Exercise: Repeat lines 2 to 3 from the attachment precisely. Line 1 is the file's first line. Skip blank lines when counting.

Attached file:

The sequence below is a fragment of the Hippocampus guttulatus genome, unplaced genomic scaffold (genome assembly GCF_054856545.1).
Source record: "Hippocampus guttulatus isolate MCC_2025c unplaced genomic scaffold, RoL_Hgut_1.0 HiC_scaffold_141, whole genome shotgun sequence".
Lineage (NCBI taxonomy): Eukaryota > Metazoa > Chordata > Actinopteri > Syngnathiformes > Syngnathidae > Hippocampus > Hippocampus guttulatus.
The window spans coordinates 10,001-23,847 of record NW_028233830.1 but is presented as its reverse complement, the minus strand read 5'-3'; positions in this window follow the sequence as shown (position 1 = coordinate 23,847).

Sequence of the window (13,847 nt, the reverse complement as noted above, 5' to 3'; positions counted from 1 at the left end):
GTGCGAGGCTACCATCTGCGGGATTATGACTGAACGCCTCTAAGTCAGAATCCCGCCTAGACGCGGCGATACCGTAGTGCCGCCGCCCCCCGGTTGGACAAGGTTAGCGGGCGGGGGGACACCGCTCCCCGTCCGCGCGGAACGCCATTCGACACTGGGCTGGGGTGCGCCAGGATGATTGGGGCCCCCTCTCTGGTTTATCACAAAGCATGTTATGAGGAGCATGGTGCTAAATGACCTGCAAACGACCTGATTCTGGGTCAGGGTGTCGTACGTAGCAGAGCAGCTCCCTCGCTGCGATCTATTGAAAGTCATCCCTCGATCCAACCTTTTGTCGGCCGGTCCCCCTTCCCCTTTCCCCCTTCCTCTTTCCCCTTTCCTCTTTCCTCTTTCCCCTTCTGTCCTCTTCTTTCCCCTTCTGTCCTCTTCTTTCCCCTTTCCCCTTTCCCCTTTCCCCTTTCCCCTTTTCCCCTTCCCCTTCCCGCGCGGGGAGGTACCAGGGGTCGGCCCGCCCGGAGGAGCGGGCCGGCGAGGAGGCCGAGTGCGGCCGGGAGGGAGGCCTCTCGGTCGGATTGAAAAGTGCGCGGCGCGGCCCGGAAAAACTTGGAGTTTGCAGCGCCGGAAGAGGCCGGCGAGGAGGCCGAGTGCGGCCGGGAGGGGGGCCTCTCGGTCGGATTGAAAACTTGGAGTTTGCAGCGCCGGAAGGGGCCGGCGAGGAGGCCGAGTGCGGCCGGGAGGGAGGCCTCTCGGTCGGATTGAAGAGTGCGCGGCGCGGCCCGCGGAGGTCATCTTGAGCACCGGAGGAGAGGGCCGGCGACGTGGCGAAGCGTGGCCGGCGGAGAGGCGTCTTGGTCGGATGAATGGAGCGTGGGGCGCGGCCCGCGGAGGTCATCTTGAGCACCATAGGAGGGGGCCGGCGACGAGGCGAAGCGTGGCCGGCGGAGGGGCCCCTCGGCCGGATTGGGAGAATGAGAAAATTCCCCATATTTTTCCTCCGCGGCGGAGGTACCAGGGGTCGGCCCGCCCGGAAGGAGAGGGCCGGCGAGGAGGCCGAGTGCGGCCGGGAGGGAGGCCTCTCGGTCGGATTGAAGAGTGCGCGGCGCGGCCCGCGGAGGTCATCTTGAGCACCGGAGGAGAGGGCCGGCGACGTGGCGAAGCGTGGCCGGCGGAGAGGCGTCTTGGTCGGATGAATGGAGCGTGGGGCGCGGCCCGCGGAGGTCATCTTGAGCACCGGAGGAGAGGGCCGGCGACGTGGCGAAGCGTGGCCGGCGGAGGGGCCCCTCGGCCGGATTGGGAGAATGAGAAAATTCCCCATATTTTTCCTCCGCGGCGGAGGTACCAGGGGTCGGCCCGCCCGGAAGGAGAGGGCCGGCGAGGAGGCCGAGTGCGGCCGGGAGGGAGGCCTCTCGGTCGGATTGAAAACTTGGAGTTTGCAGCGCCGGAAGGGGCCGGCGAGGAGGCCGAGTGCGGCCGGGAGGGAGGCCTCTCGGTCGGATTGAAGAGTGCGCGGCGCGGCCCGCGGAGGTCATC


Source record: "Hippocampus guttulatus isolate MCC_2025c unplaced genomic scaffold, RoL_Hgut_1.0 HiC_scaffold_141, whole genome shotgun sequence".
Lineage (NCBI taxonomy): Eukaryota > Metazoa > Chordata > Actinopteri > Syngnathiformes > Syngnathidae > Hippocampus > Hippocampus guttulatus.